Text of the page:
A Culinary Crawl: Spotlighting Cookeville's Restaurants and Chefs
Sep. 2019

Read the stories of innovative chefs who are revolutionizing Cookeville's food scene. 

Anyone who lives in Cookeville will be quick to tell you how much the town has blossomed in recent years, especially its local restaurant scene. Cookeville is now home to a wide array of homegrown eateries. An increasing number of locally-owned restaurants are bringing new types of food to the area and offering original takes on well-loved Southern classics. While the owners and chefs at these restaurants have enriched the local food scene, they have also given back to the community by supporting local growers and suppliers. We talked with chefs from four popular downtown dining spots to bring you an inside look at the thriving culinary landscape in Cookeville.

Father Tom’s Pub

 
 
 
 

 
 
 
 
 
 
 
 
 
 
 

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Visitors to Father Tom’s Pub might be surprised to find how at-home this traditional, classic pub and restaurant feels in the heart of downtown. Opened by Jennifer and Tom Furtsch in 2012, this quaint hot spot offers its guests regional draft beers, familiar dishes with a touch of flair, and an impressively thorough selection of scotch.

Steve Ford, a Cookeville native, became the head chef at Father Tom’s in January of 2019. Ford was excited to update the menu for the first time since it had opened, and he struck the perfect balance of keeping customer favorites while introducing fresh new options.

“With the menu having been the same for so long, there was so much on it that worked really well,” he says. “We were able to take it and add to it, and the new additions have worked out really well, too.”

Ford says that the burgers are the stars on the Father Tom’s menu, each arriving at your table with special toppings and an interesting name. The Pearl, for example, is stacked with whiskey-soaked pears, brie, onions, and Benton’s bacon.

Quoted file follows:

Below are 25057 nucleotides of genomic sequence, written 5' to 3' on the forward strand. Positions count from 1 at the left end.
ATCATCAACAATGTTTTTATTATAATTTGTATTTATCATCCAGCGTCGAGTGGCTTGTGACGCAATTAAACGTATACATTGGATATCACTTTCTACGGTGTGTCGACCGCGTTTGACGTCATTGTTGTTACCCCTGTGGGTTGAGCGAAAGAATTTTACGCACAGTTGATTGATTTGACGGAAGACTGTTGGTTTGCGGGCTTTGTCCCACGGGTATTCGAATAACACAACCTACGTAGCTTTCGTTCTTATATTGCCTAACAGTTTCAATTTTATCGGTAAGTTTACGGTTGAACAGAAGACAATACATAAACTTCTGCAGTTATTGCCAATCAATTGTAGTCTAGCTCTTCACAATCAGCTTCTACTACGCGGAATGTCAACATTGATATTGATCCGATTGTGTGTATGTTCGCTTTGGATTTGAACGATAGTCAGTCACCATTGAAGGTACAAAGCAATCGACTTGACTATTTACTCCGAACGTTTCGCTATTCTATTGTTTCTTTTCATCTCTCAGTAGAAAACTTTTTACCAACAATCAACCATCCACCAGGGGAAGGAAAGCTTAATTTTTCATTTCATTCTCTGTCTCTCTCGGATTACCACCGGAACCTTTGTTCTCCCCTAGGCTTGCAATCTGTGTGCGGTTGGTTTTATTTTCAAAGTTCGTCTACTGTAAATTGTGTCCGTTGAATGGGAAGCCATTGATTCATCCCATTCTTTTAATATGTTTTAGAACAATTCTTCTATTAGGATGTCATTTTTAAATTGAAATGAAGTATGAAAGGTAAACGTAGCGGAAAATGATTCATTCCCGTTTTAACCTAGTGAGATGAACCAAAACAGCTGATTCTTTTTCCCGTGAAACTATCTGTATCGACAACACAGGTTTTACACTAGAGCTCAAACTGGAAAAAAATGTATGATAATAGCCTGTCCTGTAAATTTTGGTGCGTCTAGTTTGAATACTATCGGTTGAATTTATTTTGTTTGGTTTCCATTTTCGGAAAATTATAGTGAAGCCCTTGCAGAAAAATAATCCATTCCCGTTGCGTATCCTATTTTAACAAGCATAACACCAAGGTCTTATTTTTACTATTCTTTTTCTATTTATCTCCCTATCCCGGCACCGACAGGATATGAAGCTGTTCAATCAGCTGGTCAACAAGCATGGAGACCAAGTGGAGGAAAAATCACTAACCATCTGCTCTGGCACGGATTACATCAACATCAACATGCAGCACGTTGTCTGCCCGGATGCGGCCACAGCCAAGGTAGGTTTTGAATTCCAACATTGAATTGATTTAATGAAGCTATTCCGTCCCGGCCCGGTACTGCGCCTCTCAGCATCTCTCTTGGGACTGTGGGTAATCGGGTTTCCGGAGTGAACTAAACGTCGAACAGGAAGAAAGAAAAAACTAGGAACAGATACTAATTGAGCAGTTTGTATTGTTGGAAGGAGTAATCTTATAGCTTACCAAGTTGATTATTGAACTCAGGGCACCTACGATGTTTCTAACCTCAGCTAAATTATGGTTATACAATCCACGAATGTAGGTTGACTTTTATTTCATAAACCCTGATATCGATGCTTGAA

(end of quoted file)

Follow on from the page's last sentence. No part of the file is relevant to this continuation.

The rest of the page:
Father Tom’s Pub is also making significant efforts to be more environmentally conscious by sourcing local produce and sustainable proteins whenever possible. The pub also buys bread from a local baker and uses post-consumer recyclable straws and takeout containers.

As for the pub itself, Chef Ford says it’s “cozy but not confining,” and the walls are adorned with works from local artists. Guests can drink and dine inside or enjoy their meal on the two dog-friendly patios.

The Back Room Bistro

 
 
 
 

 
 
 
 
 
 
 
 
 
 
 

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Chef Rodney Laulo grew up in Arizona and worked in several restaurants out West before a job with Starbucks brought him to Cookeville in 2006. Six years later, he and his wife opened The Back Room Bistro, so-named because it’s quite literally in a building’s back room.

“It’s kind of hard to find, but that’s the allure,” Laulo says “The cool thing is that when somebody comes in that door, you know they’re supposed to be there.”

With his menu, Laulo experiments by bringing novel flavors to Southern staples. He sees this as a way to introduce people to new food concepts while also providing their tried-and-true favorites. Recently, he’s been adding Southwestern flavors to classic Southern dishes, like adding avocado salsa to a sweet potato breakfast dish.

Since it opened, the bistro has been a leader in the local food movement in Cookeville. Laulo has developed relationships with local growers, which is one of his ways of giving back to the community while providing his guests with the best food possible. Laulo’s passion for farm-to-table cuisine even led him to form a nonprofit called SeedFork of the Highlands, which focuses on using food to create a positive impact in Cookeville.